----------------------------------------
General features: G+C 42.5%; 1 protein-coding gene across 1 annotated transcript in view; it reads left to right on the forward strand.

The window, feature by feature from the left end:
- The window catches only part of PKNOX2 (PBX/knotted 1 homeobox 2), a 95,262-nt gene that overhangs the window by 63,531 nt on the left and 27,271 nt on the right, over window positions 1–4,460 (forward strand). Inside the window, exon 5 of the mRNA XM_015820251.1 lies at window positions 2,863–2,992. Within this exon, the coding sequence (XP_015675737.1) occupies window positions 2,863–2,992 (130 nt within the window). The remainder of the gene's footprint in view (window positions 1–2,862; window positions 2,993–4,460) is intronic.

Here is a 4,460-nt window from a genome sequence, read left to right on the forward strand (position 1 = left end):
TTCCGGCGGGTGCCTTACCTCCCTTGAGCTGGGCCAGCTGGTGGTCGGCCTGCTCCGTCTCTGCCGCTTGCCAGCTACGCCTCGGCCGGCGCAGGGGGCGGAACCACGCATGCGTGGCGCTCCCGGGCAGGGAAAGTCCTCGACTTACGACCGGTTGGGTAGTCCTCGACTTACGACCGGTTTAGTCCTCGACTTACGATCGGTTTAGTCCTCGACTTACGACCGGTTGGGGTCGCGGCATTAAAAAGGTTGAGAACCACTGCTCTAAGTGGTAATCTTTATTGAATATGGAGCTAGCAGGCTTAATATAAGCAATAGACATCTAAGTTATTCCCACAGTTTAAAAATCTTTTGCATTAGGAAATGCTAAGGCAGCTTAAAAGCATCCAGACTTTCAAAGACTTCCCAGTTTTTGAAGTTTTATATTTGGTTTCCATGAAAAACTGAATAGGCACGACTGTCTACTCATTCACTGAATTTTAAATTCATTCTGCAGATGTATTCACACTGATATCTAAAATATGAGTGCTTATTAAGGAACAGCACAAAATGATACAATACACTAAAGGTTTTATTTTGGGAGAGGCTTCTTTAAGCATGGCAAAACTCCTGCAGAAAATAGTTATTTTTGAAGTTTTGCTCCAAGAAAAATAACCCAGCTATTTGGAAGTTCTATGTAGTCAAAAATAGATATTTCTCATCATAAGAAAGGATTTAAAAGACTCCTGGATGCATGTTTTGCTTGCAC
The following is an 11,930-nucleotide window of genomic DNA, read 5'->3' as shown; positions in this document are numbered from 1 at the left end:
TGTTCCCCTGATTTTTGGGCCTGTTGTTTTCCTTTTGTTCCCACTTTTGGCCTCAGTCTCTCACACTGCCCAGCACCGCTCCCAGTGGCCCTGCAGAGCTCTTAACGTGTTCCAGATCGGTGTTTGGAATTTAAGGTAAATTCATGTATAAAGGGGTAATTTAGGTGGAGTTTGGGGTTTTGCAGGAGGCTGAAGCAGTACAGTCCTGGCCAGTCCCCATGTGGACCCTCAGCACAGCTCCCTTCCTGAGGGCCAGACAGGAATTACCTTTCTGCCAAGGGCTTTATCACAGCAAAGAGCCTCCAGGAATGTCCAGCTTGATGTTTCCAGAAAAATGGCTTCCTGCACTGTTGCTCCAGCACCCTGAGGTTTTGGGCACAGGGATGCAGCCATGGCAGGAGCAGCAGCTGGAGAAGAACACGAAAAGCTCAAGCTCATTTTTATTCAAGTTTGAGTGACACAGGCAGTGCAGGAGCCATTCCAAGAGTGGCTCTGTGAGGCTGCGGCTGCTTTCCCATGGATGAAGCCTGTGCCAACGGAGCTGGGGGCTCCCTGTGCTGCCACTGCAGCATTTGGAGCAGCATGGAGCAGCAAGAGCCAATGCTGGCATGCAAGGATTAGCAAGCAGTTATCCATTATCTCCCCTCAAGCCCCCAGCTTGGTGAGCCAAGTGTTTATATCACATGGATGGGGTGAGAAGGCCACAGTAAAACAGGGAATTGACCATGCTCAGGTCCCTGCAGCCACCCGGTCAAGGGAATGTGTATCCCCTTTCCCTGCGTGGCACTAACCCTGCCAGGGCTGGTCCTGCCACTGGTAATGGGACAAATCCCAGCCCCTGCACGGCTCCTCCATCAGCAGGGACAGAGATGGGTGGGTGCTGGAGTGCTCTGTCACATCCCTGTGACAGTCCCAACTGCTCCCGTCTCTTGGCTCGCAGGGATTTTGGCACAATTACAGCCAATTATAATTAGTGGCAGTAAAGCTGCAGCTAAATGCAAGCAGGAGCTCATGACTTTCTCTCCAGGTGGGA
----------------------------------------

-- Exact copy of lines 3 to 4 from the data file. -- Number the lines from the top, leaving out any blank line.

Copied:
- The window catches only part of PKNOX2 (PBX/knotted 1 homeobox 2), a 95,262-nt gene that overhangs the window by 63,531 nt on the left and 27,271 nt on the right, over window positions 1–4,460 (forward strand). Inside the window, exon 5 of the mRNA XM_015820251.1 lies at window positions 2,863–2,992. Within this exon, the coding sequence (XP_015675737.1) occupies window positions 2,863–2,992 (130 nt within the window). The remainder of the gene's footprint in view (window positions 1–2,862; window positions 2,993–4,460) is intronic.

Here is a 4,460-nt window from a genome sequence, read left to right on the forward strand (position 1 = left end):